The Lovely Bones (Alice Sebold): “My name was Salmon, like the fish: first name, Susie. I was fourteen when I was murdered on December 6, 1973.” (Ok, so this zinger doesn’t come until the second sentence, but it’s just as effective.)
Chime (Franny Billingsley): “I’ve confessed to everything and I’d like to be hanged.”
The Wicked and the Just (J. Anderson Coats): “Tonight at supper, over capon and relish, my father ruined my life.”
What’s cool about this technique is that it doesn’t have to be applied to only explosive or catastrophic events. By referencing a relatively quiet event in the first line of your story, you can give it importance and create intrigue:
The Hero and the Crown (Robin McKinley): “She could not remember a time when she had not known the story; she had grown up knowing it.”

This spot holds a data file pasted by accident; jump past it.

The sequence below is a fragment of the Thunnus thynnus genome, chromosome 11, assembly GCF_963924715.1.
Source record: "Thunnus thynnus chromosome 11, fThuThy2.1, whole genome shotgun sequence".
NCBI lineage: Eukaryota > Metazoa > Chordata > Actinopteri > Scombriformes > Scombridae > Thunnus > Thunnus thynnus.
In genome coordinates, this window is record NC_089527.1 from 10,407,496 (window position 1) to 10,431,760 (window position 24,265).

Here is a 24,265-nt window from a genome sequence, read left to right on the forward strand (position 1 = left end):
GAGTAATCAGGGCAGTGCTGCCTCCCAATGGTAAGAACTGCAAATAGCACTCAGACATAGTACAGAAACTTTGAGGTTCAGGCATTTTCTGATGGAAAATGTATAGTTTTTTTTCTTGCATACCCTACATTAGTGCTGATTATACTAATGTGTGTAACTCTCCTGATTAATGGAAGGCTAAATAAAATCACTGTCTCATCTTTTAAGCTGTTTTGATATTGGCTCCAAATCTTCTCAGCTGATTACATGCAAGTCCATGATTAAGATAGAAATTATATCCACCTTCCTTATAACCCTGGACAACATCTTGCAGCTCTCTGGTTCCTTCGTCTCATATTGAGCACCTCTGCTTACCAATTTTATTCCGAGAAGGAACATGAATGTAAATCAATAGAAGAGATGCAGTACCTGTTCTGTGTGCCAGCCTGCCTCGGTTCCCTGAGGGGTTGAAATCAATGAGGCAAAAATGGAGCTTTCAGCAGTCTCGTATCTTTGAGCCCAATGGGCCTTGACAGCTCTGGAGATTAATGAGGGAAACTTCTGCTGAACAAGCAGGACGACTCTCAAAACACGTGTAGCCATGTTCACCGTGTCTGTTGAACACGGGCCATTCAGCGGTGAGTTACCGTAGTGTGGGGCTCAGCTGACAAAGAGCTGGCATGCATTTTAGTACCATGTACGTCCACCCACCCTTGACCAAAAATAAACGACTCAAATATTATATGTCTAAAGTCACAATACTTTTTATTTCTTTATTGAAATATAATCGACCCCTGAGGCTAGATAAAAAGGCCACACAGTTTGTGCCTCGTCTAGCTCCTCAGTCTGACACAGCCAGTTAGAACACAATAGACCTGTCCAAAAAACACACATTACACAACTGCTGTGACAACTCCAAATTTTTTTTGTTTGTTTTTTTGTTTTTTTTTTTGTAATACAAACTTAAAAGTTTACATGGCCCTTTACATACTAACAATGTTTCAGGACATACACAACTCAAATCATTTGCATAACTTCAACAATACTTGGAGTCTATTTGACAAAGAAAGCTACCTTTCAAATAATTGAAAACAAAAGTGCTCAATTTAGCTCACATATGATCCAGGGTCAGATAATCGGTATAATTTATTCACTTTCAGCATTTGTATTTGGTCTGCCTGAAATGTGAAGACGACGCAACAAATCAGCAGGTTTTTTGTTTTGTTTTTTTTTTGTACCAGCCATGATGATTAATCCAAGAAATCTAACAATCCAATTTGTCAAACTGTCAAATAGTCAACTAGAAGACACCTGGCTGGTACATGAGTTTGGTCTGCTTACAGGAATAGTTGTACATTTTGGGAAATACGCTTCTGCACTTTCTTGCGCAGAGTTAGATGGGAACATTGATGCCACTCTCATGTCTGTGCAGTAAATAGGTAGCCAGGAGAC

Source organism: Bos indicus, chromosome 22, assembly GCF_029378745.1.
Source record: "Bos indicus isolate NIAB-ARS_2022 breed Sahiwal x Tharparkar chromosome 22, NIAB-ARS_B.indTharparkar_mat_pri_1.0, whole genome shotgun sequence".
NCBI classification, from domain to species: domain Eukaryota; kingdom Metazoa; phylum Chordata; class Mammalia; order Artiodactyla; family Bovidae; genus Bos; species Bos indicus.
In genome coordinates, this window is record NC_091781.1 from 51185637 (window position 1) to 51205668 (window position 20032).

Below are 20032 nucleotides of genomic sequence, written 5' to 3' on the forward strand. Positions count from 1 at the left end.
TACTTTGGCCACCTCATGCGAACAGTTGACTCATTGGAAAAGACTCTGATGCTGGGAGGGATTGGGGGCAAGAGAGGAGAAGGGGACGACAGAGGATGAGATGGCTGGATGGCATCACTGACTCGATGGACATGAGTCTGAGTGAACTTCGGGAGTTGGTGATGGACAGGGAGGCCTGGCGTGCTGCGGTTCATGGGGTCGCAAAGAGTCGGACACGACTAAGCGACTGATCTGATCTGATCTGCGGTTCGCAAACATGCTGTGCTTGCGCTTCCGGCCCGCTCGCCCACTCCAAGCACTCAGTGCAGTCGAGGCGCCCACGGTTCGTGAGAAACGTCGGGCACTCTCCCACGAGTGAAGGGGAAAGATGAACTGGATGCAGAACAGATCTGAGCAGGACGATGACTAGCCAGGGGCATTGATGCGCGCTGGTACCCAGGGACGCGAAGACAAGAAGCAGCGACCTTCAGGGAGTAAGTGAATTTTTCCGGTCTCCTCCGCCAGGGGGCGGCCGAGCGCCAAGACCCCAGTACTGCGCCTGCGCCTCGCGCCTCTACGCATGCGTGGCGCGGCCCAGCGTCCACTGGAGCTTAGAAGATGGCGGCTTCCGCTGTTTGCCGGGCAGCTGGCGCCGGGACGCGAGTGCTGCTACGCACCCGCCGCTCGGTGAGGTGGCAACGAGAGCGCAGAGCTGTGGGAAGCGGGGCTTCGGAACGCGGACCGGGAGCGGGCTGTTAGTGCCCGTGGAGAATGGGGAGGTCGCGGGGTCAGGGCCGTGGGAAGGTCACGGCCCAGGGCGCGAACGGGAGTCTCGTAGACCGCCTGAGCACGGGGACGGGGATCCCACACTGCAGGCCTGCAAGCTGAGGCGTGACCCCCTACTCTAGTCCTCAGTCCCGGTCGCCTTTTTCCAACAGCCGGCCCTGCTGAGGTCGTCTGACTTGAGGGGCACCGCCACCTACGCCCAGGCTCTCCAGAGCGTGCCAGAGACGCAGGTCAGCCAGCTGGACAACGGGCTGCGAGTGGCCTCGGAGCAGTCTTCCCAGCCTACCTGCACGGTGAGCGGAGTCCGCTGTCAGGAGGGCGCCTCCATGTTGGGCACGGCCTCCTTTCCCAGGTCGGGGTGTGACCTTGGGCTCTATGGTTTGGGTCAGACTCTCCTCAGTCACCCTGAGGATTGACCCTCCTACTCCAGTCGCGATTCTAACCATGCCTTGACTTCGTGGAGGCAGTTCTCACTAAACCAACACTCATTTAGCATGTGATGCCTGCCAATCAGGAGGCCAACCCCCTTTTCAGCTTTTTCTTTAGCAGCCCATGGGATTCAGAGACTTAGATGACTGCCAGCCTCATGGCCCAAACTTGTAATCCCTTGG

Al Capone Does My Shirts (Gennifer Choldenko): Today I moved to a twelve-acre rock covered with cement, topped with bird turd and surrounded by water.
So if you’re looking for a simple method to creating that perfectly intriguing first line, use it to reference something important that happened before the first line. For added punch, state it in a slightly ambiguous (though not confusing) way that will make readers want to know more, like in the McKinley first line: What story had she grown up knowing? Is it a good or bad story? The same is true for Billingsley’s opener: What did she confess to? And why on earth does she want to be hanged?
Crafting the perfect first line can be stressful, but hopefully these tips will remove some of the agony :).
Becca Puglisi is an international speaker, writing coach, and bestselling author of The Emotion Thesaurus and its sequels. Her books are available in five languages, are sourced by US universities, and are used by novelists, screenwriters, editors, and psychologists around the world. She is passionate about learning and sharing her knowledge with others through her Writers Helping Writers blog and via One Stop For Writers—a powerhouse online library created to help writers elevate their storytelling.
Don Q says